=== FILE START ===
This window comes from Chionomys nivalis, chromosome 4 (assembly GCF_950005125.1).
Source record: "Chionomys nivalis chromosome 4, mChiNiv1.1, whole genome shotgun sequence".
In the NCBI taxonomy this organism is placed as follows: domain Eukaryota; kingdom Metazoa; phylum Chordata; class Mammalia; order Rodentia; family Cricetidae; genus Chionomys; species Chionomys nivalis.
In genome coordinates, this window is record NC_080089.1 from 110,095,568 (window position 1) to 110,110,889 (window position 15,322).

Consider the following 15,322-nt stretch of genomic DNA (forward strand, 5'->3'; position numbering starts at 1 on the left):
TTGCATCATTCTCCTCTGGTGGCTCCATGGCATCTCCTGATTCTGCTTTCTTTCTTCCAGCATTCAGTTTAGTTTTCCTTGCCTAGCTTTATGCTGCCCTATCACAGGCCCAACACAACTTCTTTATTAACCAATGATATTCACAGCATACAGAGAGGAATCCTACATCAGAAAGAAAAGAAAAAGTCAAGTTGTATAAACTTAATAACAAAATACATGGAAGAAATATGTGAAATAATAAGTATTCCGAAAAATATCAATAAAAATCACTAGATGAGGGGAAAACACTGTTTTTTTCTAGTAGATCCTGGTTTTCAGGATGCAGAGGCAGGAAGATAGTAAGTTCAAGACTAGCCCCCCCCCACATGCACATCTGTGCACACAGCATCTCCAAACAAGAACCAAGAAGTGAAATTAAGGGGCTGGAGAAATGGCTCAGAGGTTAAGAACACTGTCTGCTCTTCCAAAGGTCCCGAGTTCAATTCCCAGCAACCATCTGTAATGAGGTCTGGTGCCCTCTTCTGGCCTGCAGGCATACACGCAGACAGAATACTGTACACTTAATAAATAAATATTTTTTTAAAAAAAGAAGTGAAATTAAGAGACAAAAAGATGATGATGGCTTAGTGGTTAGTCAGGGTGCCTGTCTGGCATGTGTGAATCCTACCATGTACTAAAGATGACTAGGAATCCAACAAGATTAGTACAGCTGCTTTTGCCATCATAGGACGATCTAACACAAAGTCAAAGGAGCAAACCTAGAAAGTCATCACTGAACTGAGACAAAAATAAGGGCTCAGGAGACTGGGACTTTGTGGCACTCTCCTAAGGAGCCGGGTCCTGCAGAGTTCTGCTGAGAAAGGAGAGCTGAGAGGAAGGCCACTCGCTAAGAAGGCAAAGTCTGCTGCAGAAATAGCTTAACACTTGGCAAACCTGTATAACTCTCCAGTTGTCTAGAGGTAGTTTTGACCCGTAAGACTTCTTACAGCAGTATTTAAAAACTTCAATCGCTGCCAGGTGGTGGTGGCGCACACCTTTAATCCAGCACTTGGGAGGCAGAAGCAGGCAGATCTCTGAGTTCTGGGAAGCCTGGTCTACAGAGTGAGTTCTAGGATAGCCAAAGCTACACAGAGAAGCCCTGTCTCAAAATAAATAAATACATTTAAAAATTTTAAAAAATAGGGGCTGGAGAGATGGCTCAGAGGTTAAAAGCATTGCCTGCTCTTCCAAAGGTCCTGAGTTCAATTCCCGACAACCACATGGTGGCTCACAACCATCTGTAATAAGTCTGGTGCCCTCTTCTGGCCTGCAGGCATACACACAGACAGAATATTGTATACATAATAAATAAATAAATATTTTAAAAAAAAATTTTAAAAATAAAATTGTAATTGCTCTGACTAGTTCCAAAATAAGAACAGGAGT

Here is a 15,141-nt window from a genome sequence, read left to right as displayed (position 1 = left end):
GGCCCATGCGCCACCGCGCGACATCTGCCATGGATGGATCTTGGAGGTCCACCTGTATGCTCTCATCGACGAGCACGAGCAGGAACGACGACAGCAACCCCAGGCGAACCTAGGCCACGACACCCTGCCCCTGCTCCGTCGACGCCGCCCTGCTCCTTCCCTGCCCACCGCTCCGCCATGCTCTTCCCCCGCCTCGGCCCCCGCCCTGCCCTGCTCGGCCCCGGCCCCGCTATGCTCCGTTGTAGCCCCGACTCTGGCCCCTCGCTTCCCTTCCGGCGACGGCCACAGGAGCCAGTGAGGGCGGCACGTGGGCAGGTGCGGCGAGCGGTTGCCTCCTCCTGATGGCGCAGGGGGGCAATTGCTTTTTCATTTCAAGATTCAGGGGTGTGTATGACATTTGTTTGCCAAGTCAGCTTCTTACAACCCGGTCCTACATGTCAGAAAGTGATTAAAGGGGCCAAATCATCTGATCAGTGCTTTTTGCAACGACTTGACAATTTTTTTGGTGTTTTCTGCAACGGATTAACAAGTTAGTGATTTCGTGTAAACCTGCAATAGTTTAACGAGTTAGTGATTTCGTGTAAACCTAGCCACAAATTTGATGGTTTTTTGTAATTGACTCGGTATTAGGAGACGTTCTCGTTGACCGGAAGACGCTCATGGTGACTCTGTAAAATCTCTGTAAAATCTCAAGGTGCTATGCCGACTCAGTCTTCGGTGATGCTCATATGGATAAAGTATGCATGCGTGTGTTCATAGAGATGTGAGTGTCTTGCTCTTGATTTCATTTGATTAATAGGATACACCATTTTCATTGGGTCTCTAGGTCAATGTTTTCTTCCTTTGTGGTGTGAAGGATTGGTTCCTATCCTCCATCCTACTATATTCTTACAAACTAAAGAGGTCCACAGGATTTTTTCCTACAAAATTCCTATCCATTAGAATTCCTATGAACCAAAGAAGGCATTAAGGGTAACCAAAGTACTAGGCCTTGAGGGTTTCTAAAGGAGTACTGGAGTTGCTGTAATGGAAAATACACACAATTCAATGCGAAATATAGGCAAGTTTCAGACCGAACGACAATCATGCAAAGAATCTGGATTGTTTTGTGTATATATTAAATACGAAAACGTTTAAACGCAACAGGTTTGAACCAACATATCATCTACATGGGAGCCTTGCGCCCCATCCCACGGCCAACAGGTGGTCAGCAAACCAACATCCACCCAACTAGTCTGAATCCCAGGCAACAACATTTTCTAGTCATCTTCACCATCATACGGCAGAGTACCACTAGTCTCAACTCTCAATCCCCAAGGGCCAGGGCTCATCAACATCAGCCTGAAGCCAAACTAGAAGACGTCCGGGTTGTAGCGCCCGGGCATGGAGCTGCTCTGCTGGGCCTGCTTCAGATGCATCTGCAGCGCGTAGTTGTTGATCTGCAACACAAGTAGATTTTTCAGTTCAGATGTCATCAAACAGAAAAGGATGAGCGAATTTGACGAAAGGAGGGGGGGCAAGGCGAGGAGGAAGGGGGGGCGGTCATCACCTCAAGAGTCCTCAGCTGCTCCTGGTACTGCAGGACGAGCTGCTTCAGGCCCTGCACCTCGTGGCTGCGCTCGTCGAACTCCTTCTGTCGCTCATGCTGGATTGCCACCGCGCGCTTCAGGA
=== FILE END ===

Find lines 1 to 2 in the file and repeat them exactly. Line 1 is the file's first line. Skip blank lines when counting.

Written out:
This window comes from Chionomys nivalis, chromosome 4 (assembly GCF_950005125.1).
Source record: "Chionomys nivalis chromosome 4, mChiNiv1.1, whole genome shotgun sequence".